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Friday, August 21, 2020 

Copenhagen-based shipping company DFDS and fellow transport companies rsted, Mrsk, Copenhagen Airports, DSV Panalpina and SAS are joining forces with Nel, Everfuel and Haldor Topse to establish one of the worlds largest electrolyser and sustainable fuel production facilities and apply for a substantial grant from Innovation Fund Denmark.

Today, DFDS says sustainable fuels are more expensive than fossil fuels. To compete with fossil fuels, the production of sustainable fuels has to become viable. This requires governments to create the right framework for private investments in industrial-scale production.

Earlier this year, DFDS announced it is part of a ground breaking partnership to establish a 1,3GW hydrogen and e-fuel production facility in Copenhagen. Part of the facility is expected to be up and running by 2023,aiming to provide fuels for maritime, air and road transport. The overall vision for the partnership is to build the project in three phases of 10MW, 250MW and 1.3GW, respectively. The partnership has now submitted an application to the Danish Innovation Fund for a large double-digit million kroner amount. At the same time, Nel, Everfuel and Haldor Topsøe have joined the partnership in the first phases of the project, which now covers the entire value chain for production, distribution and consumption of sustainable fuels.

Jakob Steffensen, DFDS Head of Innovation and Partnerships, said: “The project is off to a great start and it makes me so happy to see that our diverse innovation portfolio is coming together. What we are seeing now is that one project can provide valuable input – literally – to another. With this project, we are developing hydrogen production that we can test on an actual vessel, our fuel cell test ship Ark Germania. That will help us answer a lot of questions that are currently up in the air and cannot be answered unless we test and learn from the results. We need a lot of data and testing to be able to make the right decisions when it comes to producing and using sustainable fuel. In this first phase, we are working on developing hydrogen fuel cells that will help us achieve zero emission port stays. Infrastructure is a key word in these early days. If you can fuel a ship using hydrogen, what does that require in terms of risk assessments, training the crew and technical installations? In the end, we want the entire value chain to be sustainable: the vessels, the terminals, the entire infrastructure. But it needs to be safe, too, as well as responsible and commercially viable. And right now, we are laying the groundwork for making all that possible.”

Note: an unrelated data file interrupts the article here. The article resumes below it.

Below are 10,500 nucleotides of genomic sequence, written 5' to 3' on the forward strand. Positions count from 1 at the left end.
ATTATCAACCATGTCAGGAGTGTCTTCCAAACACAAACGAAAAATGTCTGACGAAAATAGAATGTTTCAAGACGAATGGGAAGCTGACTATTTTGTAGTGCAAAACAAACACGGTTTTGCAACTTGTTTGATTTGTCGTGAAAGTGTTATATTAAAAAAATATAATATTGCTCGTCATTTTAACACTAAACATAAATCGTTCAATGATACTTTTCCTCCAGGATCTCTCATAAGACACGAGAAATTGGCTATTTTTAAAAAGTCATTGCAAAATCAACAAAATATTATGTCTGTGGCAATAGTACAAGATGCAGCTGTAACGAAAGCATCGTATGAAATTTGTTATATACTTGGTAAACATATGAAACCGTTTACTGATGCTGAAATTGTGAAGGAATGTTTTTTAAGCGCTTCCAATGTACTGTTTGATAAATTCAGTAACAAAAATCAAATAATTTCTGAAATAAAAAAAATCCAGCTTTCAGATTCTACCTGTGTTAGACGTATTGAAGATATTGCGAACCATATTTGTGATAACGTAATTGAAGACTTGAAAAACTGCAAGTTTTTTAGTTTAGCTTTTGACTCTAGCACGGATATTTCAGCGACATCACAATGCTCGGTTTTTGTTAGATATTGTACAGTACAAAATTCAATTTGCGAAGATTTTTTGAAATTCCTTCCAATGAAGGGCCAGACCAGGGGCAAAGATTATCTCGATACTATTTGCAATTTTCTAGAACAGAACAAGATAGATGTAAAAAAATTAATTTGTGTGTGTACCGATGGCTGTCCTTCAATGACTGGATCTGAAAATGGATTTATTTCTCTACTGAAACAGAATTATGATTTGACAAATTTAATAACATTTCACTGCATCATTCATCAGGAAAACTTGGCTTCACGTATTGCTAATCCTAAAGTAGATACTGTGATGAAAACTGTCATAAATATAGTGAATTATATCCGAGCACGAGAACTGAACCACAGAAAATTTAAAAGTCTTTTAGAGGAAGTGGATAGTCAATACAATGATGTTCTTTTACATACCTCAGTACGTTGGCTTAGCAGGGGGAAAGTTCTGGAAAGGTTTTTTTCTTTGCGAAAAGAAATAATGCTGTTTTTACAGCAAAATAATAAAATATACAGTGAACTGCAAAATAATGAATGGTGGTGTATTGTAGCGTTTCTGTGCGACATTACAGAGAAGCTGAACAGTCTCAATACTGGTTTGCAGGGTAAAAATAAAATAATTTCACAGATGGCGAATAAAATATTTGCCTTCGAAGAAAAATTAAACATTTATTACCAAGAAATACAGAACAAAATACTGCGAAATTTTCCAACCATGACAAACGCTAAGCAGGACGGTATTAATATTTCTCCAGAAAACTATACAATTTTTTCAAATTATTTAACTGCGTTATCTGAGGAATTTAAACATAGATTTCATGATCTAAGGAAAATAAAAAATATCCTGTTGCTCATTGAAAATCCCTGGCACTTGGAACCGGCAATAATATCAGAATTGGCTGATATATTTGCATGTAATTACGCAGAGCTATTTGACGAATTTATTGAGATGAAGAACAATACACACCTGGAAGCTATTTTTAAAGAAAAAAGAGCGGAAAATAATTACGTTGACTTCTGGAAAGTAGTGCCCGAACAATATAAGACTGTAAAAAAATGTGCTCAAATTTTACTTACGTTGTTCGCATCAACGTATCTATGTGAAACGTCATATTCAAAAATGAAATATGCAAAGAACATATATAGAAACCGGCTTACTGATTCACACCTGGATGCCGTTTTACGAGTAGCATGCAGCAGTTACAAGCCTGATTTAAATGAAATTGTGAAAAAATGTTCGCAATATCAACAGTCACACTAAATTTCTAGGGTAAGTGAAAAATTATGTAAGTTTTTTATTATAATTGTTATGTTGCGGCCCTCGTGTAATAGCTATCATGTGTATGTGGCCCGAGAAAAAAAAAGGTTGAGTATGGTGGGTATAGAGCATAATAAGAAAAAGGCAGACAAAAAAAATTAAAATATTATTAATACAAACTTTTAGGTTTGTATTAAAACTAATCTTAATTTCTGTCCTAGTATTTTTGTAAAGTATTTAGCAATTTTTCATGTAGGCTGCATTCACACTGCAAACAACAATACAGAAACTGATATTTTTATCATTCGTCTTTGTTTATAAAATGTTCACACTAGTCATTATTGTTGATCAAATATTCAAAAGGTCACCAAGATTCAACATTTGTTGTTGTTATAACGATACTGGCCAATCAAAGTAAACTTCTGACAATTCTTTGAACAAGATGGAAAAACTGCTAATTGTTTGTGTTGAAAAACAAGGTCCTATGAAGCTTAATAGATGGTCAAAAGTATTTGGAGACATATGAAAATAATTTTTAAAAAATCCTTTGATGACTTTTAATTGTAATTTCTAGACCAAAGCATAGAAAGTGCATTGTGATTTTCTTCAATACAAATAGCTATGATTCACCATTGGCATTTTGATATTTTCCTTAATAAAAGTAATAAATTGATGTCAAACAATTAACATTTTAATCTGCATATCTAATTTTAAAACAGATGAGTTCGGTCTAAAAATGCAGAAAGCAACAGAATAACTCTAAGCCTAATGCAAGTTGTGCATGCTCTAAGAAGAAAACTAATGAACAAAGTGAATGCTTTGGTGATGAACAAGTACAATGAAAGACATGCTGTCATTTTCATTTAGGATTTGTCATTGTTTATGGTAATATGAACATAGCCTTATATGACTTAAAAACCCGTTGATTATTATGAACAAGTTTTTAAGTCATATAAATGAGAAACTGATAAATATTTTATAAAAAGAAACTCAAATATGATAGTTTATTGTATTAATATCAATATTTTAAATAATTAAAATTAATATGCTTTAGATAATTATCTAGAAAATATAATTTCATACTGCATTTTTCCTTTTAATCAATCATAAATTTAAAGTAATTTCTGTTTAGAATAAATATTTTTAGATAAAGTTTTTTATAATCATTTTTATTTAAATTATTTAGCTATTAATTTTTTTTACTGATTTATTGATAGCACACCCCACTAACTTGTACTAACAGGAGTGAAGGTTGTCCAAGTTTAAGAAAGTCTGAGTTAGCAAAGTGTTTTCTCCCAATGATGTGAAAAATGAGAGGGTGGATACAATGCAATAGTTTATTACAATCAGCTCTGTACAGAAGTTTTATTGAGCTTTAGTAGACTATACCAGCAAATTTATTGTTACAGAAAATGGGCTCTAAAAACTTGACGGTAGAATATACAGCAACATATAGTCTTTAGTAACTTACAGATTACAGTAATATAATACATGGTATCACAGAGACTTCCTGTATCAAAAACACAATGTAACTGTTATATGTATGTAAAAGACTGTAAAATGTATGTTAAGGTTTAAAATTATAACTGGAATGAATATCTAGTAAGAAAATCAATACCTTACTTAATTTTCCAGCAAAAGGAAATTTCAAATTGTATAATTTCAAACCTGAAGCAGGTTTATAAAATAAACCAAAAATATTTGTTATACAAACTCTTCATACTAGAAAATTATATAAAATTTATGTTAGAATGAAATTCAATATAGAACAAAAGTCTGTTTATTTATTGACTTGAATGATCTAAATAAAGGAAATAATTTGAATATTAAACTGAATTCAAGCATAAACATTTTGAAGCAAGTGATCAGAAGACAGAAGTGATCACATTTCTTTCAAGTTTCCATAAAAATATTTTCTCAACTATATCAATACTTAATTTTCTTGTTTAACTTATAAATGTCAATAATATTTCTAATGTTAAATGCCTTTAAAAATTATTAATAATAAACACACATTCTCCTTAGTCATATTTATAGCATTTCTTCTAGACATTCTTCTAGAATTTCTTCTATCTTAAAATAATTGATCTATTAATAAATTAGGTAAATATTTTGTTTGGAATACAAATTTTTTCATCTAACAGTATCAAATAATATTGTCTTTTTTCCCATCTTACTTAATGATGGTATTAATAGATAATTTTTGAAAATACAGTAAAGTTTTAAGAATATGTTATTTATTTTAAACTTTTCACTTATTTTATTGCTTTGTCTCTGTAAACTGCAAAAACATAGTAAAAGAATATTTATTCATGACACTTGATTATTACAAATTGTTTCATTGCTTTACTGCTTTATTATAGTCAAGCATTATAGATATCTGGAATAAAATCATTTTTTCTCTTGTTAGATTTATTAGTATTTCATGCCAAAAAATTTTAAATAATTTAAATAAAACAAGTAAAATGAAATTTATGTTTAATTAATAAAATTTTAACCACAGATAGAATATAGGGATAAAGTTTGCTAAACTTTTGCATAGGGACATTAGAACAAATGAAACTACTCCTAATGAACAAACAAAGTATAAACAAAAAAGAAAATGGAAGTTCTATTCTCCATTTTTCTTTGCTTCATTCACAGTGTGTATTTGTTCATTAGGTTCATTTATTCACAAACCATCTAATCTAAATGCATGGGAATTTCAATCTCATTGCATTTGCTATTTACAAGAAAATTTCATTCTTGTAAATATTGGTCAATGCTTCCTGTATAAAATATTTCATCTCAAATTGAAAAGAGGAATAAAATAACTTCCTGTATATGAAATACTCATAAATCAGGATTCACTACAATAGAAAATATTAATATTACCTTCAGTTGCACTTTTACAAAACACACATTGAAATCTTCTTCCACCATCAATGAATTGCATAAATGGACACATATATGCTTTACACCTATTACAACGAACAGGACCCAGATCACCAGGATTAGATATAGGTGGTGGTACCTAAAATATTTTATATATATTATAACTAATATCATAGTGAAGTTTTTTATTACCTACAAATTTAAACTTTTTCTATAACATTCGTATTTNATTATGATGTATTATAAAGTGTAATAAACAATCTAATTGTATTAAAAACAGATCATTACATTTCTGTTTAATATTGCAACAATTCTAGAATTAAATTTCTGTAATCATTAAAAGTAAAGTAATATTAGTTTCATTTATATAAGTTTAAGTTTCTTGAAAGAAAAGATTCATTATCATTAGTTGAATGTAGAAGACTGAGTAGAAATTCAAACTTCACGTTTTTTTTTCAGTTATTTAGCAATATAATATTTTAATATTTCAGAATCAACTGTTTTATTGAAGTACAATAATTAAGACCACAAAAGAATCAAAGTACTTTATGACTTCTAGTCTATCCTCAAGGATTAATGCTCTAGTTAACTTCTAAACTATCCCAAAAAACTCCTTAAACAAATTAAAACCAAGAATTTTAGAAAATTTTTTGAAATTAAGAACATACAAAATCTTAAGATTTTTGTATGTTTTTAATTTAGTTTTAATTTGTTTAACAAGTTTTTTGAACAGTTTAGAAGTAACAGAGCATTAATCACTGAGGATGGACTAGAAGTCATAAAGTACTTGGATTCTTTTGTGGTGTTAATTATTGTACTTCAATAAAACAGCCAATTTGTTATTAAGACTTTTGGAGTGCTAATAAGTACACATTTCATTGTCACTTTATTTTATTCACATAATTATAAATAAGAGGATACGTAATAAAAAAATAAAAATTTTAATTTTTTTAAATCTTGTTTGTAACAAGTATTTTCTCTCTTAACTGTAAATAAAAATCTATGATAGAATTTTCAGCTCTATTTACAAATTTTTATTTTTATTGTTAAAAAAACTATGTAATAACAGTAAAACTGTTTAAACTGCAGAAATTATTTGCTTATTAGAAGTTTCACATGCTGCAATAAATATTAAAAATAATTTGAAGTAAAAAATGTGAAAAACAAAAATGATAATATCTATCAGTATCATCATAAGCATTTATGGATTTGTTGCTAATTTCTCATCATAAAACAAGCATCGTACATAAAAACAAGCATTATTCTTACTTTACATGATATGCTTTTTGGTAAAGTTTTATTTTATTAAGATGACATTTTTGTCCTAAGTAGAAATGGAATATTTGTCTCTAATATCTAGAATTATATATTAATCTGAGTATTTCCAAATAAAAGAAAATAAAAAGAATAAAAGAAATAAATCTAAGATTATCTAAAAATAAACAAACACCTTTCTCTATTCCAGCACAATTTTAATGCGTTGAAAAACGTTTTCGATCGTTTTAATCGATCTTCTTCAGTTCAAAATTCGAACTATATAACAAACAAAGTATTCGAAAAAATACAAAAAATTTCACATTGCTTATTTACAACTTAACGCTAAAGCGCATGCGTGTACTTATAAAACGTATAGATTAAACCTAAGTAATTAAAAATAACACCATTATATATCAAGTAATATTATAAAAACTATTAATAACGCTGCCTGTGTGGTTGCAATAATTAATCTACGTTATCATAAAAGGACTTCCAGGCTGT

DFDS CEO Torben Carlsen said: “This is a very good example of how we work with innovation in DFDS: hands-on, collaborating with industry peers and other experts, all with the aim of being able to provide more sustainable transport services. This is in line with our new strategic action plan that describes how DFDS will reach its goal of zero greenhouse gas emissions by 2050. I am proud of the team and look forward to seeing the first results.”

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